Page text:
Amazon Customers Win Big In Ebook Settlement – So many of you may have noticed refunds from the great ebook settlement, at least from Amazon and Apple. Barnes & Noble, along with smaller online retailers, do not appear to have released their customer rebates yet. However, this is good timing, considering the fact that many of us are paying our taxes within the next month. Also, as this article pointed out, Amazon really ended up ahead of other publishers here, because not being a party to the investigation and legal case means that they won’t face the kind of pricing scrutiny Apple and the Big 5 likely will.
Now that all five publishers have settled, it’s good news for Amazon Kindle shoppers. If you got an Amazon credit today, there’s no need to take any action. It’s already been added to your account, so all you need to do is spend it. The credit will only be available on purchases of Kindle or print books (not other items available through Amazon) through any publisher. –ReadWrite
Making a digital masterpiece: British Library gathers antique Ramayana into one virtual location – In light of the story yesterday about the Vatican Library digitizing its archives, here’s another interesting digital project, this time related to one sprawling work that, until now, has been split among multiple locations, from Mumbai to London. This seven-book version of Ramayana was commissioned in the mid-17th century by Maharana Jagat Singh I, ruler of Mewar, who died before the work was completed (it only took four years, which given the size, scope, and intricacy of the text, seems amazingly rapid to me). The Hindu epic, in which a prince must rescue his wife from a demon king, took three years to bring back together, almost as much time as it took to create the folios more than 350 years ago.
“What makes this version of the Ramayana so special is that it’s the most heavily illustrated,” she explains. “There are more than 450 paintings in this manuscript, so Jagat Singh had three artists [one of whom, Sahibdin, was a Muslim] and every episode in the book has a pictorial representation. “The Sanskrit text was important, but it was there as an accompaniment – it was the paintings which told the story. So you don’t have to know any Sanskrit to enjoy the Ramayana.”
The digital Ramayana is much more than a lavish online picture book – Chellini has overseen clickable data, interpretive text and audio related to each page. She’s particularly happy with the English narration, performed by Sudha Bhuchar of Tamasha theatre company. “The Book of War, for example, is told with great fervour,” she says. “There are other places where the Ramayana is quite funny – for example, Lakshmana is hit by an arrow and asks the monkey Hanuman to go and find some magic herbs on the Himalayas. But Hanuman doesn’t know which herbs to take – so he rips off the whole mountain peak and is depicted carrying it back to Lakshmana! So I hope we’ve got across that this is a very rich, very human book. It’s a religious text, but there’s great fun to be had with it, too. –The National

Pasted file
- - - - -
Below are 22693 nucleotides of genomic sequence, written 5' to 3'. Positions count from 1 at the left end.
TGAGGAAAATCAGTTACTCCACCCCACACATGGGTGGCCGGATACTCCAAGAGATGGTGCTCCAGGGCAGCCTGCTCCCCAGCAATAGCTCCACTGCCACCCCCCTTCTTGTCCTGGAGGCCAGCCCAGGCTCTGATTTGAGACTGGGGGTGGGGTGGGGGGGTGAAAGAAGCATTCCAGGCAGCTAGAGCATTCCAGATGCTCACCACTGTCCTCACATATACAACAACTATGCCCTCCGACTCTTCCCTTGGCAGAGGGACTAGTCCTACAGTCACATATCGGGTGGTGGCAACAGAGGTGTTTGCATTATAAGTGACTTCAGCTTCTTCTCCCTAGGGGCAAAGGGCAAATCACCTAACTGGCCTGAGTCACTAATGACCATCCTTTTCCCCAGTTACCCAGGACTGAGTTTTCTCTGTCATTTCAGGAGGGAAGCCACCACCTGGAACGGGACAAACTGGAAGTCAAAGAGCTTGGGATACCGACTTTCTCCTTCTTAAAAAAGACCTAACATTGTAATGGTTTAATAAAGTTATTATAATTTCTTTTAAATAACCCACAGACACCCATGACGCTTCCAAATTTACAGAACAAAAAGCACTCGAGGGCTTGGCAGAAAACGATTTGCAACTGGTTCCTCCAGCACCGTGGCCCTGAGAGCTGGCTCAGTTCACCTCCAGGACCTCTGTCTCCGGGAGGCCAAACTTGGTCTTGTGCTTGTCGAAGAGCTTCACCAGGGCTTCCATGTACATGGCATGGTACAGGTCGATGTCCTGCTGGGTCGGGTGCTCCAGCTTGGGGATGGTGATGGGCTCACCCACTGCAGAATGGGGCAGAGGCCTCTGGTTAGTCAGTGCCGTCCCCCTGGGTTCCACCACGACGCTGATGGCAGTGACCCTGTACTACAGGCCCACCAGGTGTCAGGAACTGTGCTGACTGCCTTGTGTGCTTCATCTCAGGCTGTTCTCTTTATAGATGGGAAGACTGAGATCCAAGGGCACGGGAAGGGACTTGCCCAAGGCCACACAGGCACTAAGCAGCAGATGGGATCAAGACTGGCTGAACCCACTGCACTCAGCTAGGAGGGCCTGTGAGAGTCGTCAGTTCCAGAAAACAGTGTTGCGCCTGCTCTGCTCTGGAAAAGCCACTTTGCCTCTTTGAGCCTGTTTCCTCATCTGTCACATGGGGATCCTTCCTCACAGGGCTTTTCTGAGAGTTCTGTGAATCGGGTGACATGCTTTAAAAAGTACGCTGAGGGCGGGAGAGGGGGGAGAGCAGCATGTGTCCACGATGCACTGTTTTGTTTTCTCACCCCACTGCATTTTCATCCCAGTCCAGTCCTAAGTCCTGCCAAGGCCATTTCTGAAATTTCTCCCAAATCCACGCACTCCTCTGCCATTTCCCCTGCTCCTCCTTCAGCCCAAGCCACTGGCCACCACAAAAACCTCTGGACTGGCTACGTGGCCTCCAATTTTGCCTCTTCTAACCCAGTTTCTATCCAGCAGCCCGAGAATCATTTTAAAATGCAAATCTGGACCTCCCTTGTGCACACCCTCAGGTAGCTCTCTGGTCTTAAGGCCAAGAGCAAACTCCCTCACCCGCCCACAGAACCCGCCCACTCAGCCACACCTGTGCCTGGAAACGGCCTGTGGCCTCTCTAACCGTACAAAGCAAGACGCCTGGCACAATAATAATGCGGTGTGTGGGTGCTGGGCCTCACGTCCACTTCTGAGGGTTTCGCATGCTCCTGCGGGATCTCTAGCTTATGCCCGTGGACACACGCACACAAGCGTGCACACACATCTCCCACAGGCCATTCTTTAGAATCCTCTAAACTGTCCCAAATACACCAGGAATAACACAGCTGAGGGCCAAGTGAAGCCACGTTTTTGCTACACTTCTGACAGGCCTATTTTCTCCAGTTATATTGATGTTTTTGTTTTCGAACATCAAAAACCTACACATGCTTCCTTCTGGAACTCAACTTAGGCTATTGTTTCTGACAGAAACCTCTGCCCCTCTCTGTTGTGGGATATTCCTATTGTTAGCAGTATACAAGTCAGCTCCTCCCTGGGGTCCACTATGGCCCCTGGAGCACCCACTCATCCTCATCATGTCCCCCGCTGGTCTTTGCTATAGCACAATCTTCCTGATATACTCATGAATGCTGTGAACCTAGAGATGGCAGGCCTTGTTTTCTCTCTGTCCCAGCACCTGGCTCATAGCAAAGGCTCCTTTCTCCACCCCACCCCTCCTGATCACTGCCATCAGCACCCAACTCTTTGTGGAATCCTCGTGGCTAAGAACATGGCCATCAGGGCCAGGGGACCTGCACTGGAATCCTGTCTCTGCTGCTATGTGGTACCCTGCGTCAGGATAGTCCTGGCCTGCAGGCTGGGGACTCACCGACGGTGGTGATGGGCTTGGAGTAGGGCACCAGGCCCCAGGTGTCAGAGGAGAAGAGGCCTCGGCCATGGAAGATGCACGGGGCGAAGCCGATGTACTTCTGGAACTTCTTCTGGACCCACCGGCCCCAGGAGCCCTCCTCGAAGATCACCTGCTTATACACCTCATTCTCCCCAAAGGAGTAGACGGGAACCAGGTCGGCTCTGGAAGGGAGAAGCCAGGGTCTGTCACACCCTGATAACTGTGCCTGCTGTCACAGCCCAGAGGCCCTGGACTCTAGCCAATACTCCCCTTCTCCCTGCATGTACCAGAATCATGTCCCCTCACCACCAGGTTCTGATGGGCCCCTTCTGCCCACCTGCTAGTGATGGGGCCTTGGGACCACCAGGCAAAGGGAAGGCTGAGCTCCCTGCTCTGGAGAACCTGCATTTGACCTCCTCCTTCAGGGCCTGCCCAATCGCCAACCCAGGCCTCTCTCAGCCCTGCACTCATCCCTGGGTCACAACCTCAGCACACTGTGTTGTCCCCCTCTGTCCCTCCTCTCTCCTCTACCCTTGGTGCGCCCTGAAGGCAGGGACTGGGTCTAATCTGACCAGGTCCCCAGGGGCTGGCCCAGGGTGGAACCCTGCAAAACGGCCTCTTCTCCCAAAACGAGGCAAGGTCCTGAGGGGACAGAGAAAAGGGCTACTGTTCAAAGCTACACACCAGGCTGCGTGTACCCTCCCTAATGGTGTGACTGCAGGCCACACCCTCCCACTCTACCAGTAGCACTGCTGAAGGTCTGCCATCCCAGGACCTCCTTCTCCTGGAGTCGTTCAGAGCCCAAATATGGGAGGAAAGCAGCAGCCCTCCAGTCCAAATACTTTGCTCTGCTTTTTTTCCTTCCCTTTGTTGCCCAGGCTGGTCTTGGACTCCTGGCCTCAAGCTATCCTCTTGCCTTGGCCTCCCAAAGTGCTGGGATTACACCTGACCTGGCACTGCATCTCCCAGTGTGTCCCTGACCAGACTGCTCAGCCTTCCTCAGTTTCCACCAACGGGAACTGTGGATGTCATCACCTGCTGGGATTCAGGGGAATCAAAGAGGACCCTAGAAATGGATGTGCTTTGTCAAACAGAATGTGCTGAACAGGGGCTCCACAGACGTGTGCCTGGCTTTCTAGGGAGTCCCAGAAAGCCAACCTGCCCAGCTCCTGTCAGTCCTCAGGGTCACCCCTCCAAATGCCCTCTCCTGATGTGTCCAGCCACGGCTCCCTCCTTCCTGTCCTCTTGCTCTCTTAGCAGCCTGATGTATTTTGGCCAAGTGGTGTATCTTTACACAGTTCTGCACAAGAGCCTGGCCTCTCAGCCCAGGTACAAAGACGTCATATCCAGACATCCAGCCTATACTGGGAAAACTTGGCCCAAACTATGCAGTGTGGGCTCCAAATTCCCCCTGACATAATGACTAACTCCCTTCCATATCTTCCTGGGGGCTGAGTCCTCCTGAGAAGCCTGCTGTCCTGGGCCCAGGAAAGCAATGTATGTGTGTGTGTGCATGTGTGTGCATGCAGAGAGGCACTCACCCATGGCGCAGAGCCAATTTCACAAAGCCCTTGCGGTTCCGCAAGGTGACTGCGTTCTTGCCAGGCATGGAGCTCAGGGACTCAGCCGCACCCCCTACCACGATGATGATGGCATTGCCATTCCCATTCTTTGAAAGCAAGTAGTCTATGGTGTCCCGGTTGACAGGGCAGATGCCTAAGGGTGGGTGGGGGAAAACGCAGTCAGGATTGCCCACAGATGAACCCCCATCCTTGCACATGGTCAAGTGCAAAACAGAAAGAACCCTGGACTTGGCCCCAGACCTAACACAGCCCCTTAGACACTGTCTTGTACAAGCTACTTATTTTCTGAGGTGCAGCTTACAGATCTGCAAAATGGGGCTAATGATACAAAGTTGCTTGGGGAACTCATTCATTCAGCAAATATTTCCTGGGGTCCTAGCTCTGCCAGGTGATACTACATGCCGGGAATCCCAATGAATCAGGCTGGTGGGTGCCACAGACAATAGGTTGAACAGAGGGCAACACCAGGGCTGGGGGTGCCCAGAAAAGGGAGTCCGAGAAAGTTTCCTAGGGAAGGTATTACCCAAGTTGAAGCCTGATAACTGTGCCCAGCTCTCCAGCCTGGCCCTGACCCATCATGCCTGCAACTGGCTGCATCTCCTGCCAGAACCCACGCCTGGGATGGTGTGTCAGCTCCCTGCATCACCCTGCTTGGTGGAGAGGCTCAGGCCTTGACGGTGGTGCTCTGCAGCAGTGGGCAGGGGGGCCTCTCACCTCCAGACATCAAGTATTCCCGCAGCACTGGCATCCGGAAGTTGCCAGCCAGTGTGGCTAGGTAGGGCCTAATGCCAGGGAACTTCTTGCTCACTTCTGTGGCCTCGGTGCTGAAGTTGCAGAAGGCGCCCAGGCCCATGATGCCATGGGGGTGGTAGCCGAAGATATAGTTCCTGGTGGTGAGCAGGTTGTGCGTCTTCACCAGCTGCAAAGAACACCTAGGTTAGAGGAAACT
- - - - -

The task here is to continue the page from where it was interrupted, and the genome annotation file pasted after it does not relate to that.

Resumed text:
Lego Goes to Hollywood – This is a pretty interesting story about how a toy brand was able to transform itself into an incredibly successful and well-reviewed film. Even titling the movie “The Lego Movie” seems like an obvious brand ploy, and yet, as many reviewers pointed out, the film built on the architectural creativity and intelligence that Legos represent and appealed to a large and diverse audience.
At a time when Hollywood filmmakers are increasingly reliant on money from overseas audiences for survival, a movie based on a toy with such broad, cross-cultural appeal would seem like a no-brainer. “I can’t tell you how many people come up to me now and say, ‘Oh, a Lego movie? No duh. It’s so obvious,’” says Lin, whose job it was to persuade Lego to seize this opportunity. “It was absolutely not obvious five years ago.” –Business Week
One Foot in Each of Two Worlds, and a Pen at Home in Both – As I read this article, I had in the back of my mind the discussion on Tuesday’s news post about how to define fiction that isn’t historically accurate, but is still focused on a different historical era. In genre fiction, especially, we like the clarity that (ostensibly) comes with categorization, and yet, so many books defy our attempts to universally define them. Leila Aboulela is an author who shares this, well, dilemma or opportunity, depending on how you’re looking at it. A really interesting contemplation on the complexity of personal identity and artistic expression, especially when viewed through the lens of culture and nationality. In fact, her first book is aptly titled The Translator.
Born in Egypt to a Sudanese father and an Egyptian mother, Ms. Aboulela was raised in Sudan, where she attended the Khartoum American School and Sisters School, a Catholic girls’ school, as a child. She grew up reading many Western classics. “I was very much into the diary of Anne Frank, which was unusual for an Arab at that time,” she said in an interview at the book fair. But instead of studying literature, she pursued economics at the University of Khartoum.
Ms. Aboulela, 49, now lives in Britain and her background makes it difficult to categorize her fiction: does she write primarily as an African, Arab or British writer who is Muslim? The compound modifier that many readers and critics have settled on to describe Ms. Aboulela’s work is Sudanese-British, which leaves plenty of room for criticism in a world of relentless categorization. “Sudan is not Arab enough for Arabs and not African enough for Africans,” she said, laughing at the thought. –The New York Times